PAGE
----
I'm still looking for SB-800 specific info on how to safely drain the caps... and the next 2 days I am *SO* busy that I won't have time to work on this in time for my Saturday wedding (if someone stumbles on some info about the SB-800 cap draining procedure, I would appreciate it).

    Maybe by Sunday I will find what I need and get it done. :)
     
  8. Cely

    Cely TPF Noob!

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    Im looking forward to your results. Someday my SB-800 may take a dump, and Im sure your guide would help.
     
  9. SpeedTrap

    SpeedTrap TPF Noob!

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    Well the cost to fix the SB-600 is $159.00.

    That is the shipping and the repair. I do not solder and I do not have the fine tools required for this type of work co I am happy to pay it.
    As I figure with time to repair and test it is well within what I expected to pay.

    Just and FYI incase anyone needd to ge thier SB-600 fixed.
     
  10. iforland

    iforland TPF Noob!

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    Do you still want to know how to discharge the capacitor?

    IF YOU ARE UNSURE ABOUT ANY OF THIS I SUGGEST YOU DON'T TRY IT AND LEAVE IT TO SOMEONE ELSE!!!!


    I've repaired several SB800's & 600's and the method is basically the same (however there are IMPORTANT differences).

    On both you need to remove the side rubber (the one you push to rotate the head) its only glued on. Try not to lose the spring that's under it.

    For the SB800 you need to have the head pointing directly forward (I believe that this is the zero degree position), this is the correct position to align some holes up.

    For the SB600 you have to have the head pointing directly upwards (the 90 degree position), again correctly aligning the holes.

    Now if you look at the side of the flash head where you removed the rubber from there should be 2 small holes, what you need to do is insert a resistor (value between 200 ohms to 2k ohms) HOWEVER MAKE SURE THAT IT IS A HIGH WATTAGE RESISTOR if not if will probably go up with a large bang.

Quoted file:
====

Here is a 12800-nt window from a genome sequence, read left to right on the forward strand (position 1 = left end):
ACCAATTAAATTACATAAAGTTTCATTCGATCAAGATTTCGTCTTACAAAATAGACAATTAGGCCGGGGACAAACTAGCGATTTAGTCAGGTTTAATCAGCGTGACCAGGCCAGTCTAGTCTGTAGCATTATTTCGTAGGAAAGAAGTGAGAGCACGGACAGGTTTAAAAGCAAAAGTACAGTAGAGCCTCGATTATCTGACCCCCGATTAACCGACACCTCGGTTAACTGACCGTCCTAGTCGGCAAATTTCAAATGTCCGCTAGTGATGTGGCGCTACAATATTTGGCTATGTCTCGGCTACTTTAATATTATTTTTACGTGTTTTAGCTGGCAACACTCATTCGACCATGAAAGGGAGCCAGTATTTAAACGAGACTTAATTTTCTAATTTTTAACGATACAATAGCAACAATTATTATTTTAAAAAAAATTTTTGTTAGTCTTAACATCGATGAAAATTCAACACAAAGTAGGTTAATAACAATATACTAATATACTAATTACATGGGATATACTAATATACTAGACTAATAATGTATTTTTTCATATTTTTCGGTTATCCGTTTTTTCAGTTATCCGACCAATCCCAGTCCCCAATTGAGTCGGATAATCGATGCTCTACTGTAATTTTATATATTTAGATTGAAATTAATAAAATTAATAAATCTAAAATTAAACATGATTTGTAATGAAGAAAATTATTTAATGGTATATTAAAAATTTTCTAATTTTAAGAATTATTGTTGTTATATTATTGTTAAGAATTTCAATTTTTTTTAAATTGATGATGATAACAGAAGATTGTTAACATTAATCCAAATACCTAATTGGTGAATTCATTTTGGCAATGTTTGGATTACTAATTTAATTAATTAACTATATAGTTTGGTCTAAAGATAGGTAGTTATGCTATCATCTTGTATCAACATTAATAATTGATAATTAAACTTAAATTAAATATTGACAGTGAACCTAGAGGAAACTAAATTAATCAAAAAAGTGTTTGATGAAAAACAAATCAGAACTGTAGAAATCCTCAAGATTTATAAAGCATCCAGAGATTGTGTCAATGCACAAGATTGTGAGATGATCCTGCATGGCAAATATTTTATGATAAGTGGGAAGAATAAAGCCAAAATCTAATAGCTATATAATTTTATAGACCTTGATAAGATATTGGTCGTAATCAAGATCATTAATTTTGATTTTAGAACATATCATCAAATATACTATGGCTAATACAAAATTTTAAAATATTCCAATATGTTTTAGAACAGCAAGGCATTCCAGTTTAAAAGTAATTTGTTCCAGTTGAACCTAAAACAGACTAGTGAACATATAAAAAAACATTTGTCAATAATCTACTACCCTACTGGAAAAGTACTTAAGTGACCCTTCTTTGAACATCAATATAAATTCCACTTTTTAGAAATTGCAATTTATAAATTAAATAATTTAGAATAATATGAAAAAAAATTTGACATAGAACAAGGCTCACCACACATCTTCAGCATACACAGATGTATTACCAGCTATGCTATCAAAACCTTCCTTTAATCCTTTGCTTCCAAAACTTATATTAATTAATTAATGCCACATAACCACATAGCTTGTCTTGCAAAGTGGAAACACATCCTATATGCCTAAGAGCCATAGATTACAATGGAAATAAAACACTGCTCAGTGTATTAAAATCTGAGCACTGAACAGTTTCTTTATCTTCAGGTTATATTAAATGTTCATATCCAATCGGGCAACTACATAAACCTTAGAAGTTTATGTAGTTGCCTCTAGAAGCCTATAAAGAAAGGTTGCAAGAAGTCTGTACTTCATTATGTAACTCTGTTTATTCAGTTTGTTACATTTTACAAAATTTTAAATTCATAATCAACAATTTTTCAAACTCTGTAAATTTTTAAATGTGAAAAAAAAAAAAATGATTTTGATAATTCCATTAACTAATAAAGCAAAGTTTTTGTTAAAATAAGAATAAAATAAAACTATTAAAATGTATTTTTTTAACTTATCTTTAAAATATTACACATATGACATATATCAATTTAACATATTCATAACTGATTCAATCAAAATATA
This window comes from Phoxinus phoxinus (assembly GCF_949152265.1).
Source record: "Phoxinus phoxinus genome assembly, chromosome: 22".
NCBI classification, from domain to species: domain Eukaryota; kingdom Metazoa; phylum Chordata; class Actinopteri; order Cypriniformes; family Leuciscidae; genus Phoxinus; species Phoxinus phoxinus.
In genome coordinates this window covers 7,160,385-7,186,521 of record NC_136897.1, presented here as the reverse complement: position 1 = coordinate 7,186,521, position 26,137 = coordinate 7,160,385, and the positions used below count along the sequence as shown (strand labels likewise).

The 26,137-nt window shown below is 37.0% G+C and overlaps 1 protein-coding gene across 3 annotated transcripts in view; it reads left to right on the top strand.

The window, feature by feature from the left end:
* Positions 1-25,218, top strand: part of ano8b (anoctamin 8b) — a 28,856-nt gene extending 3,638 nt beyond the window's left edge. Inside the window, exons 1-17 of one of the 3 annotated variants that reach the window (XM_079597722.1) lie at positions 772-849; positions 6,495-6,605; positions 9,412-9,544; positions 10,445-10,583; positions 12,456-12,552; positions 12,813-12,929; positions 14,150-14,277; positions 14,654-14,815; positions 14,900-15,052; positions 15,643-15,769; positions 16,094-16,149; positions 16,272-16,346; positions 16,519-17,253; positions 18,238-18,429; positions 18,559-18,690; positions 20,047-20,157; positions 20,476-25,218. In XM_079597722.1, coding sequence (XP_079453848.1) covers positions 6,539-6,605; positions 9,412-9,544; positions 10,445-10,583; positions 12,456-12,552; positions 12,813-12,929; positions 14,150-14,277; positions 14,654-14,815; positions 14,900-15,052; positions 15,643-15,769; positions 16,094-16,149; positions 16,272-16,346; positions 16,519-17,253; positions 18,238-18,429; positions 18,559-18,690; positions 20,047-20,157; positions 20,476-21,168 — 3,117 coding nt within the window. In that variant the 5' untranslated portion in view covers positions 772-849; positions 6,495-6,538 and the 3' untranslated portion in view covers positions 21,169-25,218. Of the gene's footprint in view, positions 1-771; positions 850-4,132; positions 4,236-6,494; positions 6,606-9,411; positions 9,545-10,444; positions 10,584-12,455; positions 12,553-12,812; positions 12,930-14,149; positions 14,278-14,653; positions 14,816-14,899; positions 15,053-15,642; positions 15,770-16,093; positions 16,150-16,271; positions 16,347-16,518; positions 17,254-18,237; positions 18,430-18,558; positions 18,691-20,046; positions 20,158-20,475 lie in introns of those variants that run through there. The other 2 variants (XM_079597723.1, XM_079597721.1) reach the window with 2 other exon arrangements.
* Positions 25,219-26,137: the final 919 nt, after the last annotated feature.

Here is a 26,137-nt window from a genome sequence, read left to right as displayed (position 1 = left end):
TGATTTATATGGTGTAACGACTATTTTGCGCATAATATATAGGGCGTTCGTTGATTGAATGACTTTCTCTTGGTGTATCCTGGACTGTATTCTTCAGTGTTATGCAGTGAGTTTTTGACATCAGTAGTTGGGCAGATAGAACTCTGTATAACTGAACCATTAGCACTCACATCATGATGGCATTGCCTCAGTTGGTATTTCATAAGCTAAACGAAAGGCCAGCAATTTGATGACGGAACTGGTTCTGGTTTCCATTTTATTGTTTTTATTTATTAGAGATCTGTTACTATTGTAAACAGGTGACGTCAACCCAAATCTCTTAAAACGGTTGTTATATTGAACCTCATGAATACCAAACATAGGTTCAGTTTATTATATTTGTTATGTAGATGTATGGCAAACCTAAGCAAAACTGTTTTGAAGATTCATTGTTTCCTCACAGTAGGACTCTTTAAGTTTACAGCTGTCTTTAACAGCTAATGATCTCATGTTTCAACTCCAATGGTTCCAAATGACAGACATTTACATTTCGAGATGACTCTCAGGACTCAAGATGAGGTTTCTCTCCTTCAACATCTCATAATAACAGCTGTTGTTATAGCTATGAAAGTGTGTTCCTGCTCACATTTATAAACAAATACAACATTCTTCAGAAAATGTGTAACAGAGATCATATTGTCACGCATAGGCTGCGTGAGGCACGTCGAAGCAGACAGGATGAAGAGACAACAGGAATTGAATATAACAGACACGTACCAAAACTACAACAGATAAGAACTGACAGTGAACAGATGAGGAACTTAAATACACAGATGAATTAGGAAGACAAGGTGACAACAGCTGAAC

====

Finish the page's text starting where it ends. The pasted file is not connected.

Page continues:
The resistor should get warm, try moving around a bit to ensure connection, plus I suggest that holding it by hand is not a wise idea.

    I would then advise you that you repeat this process several times, pausing for 20 seconds or so bewteen each go, I have seen capacitors re-charge after the first go.

    Hope that helps.
    Mark
     
  11. Garbz

    Garbz No longer a newbie, moving up!

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    I wouldn't suggest something as low as 200ohms. With a typical flash capacitor the discharge with a 200ohm resistor would only take 0.33seconds. That's a lot of energy to dissipate in 0.33seconds, meaning larger and more expensive resistors for a safe discharge.

    I would suggest something like a 5k resistor. The discharge time would be around 8 seconds, the power requirements are much lower. Just get a stock standard half watt resistor. It'll get hot but then you shouldn't be touching it anyway since it'll be connected to a +200V load.


    Or really the bodgy way to do it is to just fire the flash at Manual full power and then straight away open the battery compartment. The capacitor will have very little charge then and can probably be safely discharged with any resistor.
     
  12. Kiron Kid

    Kiron Kid TPF Noob!

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    In my experience, frying an SB-600 or 800 is due too to much rapid shooting. One safeguard is to use lithium batteries. When they overheat, the batteries shut down until they cool off sufficiently. Usually a few minutes at most. Once they cool off, they're good as new again. They will overheat and shut down, long before you fry your flash unit.

    Kiron Kid
     
    Last edited: Sep 27, 2009